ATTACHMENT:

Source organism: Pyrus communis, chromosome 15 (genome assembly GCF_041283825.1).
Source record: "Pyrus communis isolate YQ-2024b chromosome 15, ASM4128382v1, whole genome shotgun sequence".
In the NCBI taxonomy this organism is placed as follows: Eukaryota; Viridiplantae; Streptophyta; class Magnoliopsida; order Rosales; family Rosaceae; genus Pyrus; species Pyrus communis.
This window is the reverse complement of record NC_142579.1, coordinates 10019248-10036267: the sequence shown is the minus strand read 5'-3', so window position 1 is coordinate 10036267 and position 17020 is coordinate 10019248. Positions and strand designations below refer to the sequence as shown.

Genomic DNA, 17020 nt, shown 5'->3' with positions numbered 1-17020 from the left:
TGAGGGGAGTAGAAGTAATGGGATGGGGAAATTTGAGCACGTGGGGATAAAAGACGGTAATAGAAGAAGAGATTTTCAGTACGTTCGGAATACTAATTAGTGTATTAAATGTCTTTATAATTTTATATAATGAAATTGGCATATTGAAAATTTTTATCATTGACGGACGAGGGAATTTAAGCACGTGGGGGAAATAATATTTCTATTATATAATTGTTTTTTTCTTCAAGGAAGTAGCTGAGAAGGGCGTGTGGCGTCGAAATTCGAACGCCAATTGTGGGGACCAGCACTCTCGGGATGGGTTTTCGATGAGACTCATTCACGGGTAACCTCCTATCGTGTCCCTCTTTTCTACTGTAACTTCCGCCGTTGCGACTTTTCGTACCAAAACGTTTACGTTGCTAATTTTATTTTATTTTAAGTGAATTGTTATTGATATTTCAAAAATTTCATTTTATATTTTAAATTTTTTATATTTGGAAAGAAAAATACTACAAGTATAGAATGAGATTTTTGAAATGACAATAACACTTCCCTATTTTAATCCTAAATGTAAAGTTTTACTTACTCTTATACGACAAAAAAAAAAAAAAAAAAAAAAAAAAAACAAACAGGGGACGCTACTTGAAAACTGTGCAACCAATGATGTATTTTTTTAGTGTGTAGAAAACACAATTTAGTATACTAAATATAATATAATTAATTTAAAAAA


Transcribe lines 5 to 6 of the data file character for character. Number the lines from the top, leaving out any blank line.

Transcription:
Genomic DNA, 17020 nt, shown 5'->3' with positions numbered 1-17020 from the left:
TGAGGGGAGTAGAAGTAATGGGATGGGGAAATTTGAGCACGTGGGGATAAAAGACGGTAATAGAAGAAGAGATTTTCAGTACGTTCGGAATACTAATTAGTGTATTAAATGTCTTTATAATTTTATATAATGAAATTGGCATATTGAAAATTTTTATCATTGACGGACGAGGGAATTTAAGCACGTGGGGGAAATAATATTTCTATTATATAATTGTTTTTTTCTTCAAGGAAGTAGCTGAGAAGGGCGTGTGGCGTCGAAATTCGAACGCCAATTGTGGGGACCAGCACTCTCGGGATGGGTTTTCGATGAGACTCATTCACGGGTAACCTCCTATCGTGTCCCTCTTTTCTACTGTAACTTCCGCCGTTGCGACTTTTCGTACCAAAACGTTTACGTTGCTAATTTTATTTTATTTTAAGTGAATTGTTATTGATATTTCAAAAATTTCATTTTATATTTTAAATTTTTTATATTTGGAAAGAAAAATACTACAAGTATAGAATGAGATTTTTGAAATGACAATAACACTTCCCTATTTTAATCCTAAATGTAAAGTTTTACTTACTCTTATACGACAAAAAAAAAAAAAAAAAAAAAAAAAAAACAAACAGGGGACGCTACTTGAAAACTGTGCAACCAATGATGTATTTTTTTAGTGTGTAGAAAACACAATTTAGTATACTAAATATAATATAATTAATTTAAAAAA